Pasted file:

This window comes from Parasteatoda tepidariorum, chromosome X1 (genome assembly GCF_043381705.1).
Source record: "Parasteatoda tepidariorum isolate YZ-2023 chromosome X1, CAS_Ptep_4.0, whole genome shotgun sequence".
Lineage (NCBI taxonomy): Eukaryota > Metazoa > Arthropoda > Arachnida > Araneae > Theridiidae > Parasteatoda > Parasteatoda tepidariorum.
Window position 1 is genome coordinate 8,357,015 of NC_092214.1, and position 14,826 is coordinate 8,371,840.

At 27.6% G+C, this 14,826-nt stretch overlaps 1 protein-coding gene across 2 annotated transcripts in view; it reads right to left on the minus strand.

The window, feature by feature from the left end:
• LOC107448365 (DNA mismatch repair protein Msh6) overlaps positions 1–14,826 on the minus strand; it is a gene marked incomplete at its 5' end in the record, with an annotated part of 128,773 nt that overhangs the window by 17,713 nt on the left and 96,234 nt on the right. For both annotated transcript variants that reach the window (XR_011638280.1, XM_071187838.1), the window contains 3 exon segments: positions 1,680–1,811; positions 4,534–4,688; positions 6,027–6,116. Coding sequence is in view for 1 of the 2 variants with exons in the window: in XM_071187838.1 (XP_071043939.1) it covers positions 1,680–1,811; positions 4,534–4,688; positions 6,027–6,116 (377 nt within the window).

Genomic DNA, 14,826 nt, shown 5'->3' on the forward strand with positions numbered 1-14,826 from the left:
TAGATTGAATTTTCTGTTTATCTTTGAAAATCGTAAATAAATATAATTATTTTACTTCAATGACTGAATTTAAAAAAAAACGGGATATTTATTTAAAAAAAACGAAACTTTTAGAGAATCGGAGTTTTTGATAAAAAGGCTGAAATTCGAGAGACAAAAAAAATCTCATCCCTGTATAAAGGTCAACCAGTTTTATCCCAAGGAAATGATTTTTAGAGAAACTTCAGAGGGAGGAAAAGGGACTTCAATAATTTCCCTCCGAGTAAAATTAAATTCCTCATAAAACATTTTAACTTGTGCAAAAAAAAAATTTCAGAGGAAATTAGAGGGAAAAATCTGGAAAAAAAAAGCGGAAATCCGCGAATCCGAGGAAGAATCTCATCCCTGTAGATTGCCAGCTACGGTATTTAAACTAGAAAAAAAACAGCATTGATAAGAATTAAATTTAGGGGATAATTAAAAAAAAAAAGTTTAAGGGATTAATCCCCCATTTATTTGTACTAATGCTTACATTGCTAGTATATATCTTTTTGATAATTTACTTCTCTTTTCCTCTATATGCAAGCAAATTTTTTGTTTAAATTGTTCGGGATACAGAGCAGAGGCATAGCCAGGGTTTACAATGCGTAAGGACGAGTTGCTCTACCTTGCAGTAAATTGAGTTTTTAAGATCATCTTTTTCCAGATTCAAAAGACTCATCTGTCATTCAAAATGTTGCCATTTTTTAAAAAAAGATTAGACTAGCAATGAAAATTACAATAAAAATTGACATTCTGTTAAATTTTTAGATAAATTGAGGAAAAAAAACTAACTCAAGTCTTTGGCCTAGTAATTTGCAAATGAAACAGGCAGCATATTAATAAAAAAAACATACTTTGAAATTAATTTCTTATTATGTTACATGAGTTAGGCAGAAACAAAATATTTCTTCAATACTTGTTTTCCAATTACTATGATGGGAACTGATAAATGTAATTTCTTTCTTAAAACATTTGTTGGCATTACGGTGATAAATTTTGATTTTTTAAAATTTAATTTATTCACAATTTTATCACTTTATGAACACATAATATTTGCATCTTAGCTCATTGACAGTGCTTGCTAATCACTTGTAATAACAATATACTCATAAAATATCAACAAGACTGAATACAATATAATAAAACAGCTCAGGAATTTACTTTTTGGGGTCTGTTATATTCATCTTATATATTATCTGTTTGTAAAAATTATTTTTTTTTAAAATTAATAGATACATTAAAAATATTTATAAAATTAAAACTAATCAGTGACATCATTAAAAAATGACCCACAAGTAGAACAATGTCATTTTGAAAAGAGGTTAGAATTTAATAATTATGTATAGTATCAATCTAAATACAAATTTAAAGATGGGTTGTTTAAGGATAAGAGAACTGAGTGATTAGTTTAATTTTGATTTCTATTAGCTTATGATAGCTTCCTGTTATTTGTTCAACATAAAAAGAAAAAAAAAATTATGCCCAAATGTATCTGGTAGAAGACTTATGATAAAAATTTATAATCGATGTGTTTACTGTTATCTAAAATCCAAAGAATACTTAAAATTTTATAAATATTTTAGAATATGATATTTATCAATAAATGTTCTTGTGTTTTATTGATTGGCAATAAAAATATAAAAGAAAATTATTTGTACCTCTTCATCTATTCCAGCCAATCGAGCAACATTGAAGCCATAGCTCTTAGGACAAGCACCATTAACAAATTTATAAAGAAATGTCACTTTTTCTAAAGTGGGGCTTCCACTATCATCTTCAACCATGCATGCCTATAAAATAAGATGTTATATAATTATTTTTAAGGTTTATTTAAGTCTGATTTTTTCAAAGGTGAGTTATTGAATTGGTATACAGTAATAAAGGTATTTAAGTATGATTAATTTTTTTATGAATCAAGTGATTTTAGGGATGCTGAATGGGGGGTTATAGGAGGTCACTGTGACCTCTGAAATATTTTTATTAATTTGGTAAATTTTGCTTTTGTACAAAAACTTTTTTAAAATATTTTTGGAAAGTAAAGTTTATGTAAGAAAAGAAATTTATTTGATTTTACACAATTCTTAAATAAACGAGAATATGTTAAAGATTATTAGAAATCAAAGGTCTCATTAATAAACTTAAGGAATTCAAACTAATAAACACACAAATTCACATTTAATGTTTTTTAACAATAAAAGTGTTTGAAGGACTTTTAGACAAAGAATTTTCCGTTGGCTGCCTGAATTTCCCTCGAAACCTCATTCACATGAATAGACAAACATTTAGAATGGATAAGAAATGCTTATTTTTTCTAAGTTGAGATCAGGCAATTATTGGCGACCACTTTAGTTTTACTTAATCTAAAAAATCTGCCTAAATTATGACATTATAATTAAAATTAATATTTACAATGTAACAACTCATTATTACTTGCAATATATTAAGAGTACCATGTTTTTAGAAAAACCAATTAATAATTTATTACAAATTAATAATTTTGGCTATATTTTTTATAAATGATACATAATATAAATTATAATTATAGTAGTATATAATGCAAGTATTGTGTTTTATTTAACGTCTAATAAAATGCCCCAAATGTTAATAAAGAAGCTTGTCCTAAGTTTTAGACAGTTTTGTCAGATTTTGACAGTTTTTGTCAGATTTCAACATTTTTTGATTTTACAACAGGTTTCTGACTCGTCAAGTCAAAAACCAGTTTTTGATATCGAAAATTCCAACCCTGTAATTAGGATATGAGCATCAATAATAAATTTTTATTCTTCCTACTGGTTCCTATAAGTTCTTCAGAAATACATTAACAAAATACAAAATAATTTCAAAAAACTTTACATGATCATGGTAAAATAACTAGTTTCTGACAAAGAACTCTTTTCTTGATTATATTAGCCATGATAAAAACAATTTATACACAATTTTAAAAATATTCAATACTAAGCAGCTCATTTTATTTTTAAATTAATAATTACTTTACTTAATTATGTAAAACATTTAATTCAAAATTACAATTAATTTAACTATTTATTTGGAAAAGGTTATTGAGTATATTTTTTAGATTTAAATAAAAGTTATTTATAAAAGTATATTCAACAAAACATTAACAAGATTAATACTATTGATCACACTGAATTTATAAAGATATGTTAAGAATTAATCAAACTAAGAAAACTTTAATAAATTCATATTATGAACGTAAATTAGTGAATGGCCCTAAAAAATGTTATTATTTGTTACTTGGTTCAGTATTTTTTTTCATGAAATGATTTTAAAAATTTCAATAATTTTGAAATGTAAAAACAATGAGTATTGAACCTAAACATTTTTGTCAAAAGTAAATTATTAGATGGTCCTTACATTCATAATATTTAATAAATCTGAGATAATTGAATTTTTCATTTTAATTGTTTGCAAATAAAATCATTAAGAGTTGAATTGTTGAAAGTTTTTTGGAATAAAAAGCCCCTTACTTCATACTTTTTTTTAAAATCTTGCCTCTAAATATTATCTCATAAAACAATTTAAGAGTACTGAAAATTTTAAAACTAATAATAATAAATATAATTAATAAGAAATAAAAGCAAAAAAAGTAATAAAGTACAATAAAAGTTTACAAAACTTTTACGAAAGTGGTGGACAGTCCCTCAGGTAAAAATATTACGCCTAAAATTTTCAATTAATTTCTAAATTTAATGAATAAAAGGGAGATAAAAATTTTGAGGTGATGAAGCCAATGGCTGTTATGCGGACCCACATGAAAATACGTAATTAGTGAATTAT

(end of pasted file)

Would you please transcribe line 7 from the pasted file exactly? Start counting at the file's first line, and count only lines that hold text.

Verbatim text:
• LOC107448365 (DNA mismatch repair protein Msh6) overlaps positions 1–14,826 on the minus strand; it is a gene marked incomplete at its 5' end in the record, with an annotated part of 128,773 nt that overhangs the window by 17,713 nt on the left and 96,234 nt on the right. For both annotated transcript variants that reach the window (XR_011638280.1, XM_071187838.1), the window contains 3 exon segments: positions 1,680–1,811; positions 4,534–4,688; positions 6,027–6,116. Coding sequence is in view for 1 of the 2 variants with exons in the window: in XM_071187838.1 (XP_071043939.1) it covers positions 1,680–1,811; positions 4,534–4,688; positions 6,027–6,116 (377 nt within the window).